Newton Emerson: Takeover of UK Labour Party in North all too easy
Labour membership in Northern Ireland up tenfold as a consequence of Jeremy Corbyn
“The UUP could be as readily seized as Labour because it has the same one-member one-vote rule that brought in Jeremy Corbyn (above).” Photograph: Justin Tallis/AFP/Getty Images
I must write this article carefully, as my mother-in-law is chairwoman of the UK Labour Party in Northern Ireland. The Irish Times must also edit this carefully, as mixing up the Labour Party in Northern Ireland with the defunct Northern Ireland Labour Party would be as unfortunate as confusing the People’s Front of Judea with the Judean People’s Front.
Political conversations in our family often descend to the level of a 1970s sitcom, just like the Labour Party itself (boom-tish). However, my mother-in-law is having the last laugh. Membership in Northern Ireland has risen tenfold in a year, to more than 3,000, inspired, it seems, entirely by Jeremy Corbyn. Similar growth in Britain has attracted much comment but the phenomenon is even more remarkable in the North, where Labour only permitted residents to join in 2004 and will still not let candidates stand for election.
Officially, this is because it is the socialist “sister party” of the SDLP. In truth, it is because an element in the British left considers Northern Ireland an embarrassing colony that should be not encouraged with Labour representation. Nobody epitomises that better than the Sinn Féin-supporting Corbyn. Yet people are flocking to Labour in Northern Ireland and pressing it to run for office, because they love Corbyn, who clearly wants nothing to do with them.
Assertive titleIn the Stormont election four months ago, the Northern Ireland party – it is organised as a single constituency association – rebelled and stood as the Labour Representation Committee, an assertive title, as this was Labour’s original name. The National Executive Committee in London threatened everyone involved with expulsion but failed to act, perhaps as it would have to acknowledge Northern Irish people were in the party before throwing them out.
Meanwhile, another 1,000 people have joined, taking membership to twice Labour’s 1,500 Stormont first preferences. Even allowing for the fact that it did not stand in every area, the party in Northern Ireland now has more members than voters. This has been noted as proof that Corbynism is about the entryist takeover of a movement, rather than an attempt to win power. No doubt many new members think they can do both, one after the other.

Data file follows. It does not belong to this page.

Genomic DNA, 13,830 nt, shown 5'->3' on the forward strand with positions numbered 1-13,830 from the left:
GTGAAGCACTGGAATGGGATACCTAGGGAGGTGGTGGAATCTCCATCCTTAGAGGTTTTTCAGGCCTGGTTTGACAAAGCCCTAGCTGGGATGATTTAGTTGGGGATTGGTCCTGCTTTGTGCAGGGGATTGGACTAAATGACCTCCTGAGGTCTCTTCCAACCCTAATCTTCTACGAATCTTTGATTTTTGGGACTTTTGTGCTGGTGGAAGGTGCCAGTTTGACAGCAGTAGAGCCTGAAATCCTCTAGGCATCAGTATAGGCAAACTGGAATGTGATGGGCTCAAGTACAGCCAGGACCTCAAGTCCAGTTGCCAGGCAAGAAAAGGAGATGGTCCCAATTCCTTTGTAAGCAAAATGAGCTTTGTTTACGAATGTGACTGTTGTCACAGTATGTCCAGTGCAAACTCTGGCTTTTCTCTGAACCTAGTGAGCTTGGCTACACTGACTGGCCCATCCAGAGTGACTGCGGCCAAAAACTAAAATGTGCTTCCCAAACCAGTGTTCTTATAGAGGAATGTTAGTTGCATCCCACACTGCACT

However, as the Corbynistas have unquestionably captured a major Westminster party, the most interesting comparison in Northern Ireland is how easily 3,000 people could take over a major Stormont party.
Assessing the relative size of parties is difficult because of varying membership types, rules and profiles. Labour’s 3,000 figure in Northern Ireland, for example, is split between 2,200 full members and 800 registered supporters. A party can also have many inactive members.
Northern Ireland parties are unusually secretive about their numbers, originally for security reasons but now just for secrecy’s sake. No less a source than the House of Commons Library, which compiles membership figures for most parties in England, Scotland and Wales, has given up trying to do the same for Northern Ireland.
Still, some insights are available. The UUP allows all its members to vote for the leadership and in 2012, during the last such contest, 668 ballots were cast. The SDLP’s constituency associations are supposed to send 315 delegates to its annual conference and still just about manage to do so.
Most years, the DUP fills a 1,000-seat conference venue to capacity. A Sinn Féin ardfheis can see twice as many, and as the party operates a delegate system its active membership is larger again, although that is for the whole of Ireland.
How vulnerable a party is to entryism depends on its structure. The UUP could be as readily seized as Labour because it has the same one-member, one-vote rule that brought in Corbyn. SDLP democracy is almost as direct: the 315 delegates pick the leader. Sinn Féin has a similar conference delegate selectorate, but only in theory and on an all-Ireland basis. DUP leaders are appointed by elected representatives, many of whom owe their seats to the leadership, leaving ordinary members often looking like bystanders.
Significant influenceNeither Sinn Féin nor the DUP has ever had a proper leadership contest: Gerry Adams came to power in a split and the unionists have always preferred coronations. Nevertheless, a few thousand or even a few hundred people of a like mind could exert significant influence over Stormont’s two ruling parties.
The rise of Corbyn is seen as an outworking of social media, certainly by others in Labour, who have complained of Twitter mobs and Facebook echo chambers. They might as well complain about the weather. This is the way of the world now, with technology bringing small groups together and beguiling them into thinking they speak for a multitude.
The difference in Northern Ireland is just how small a group can be and still take over a party for less than the effort of joining a sports club.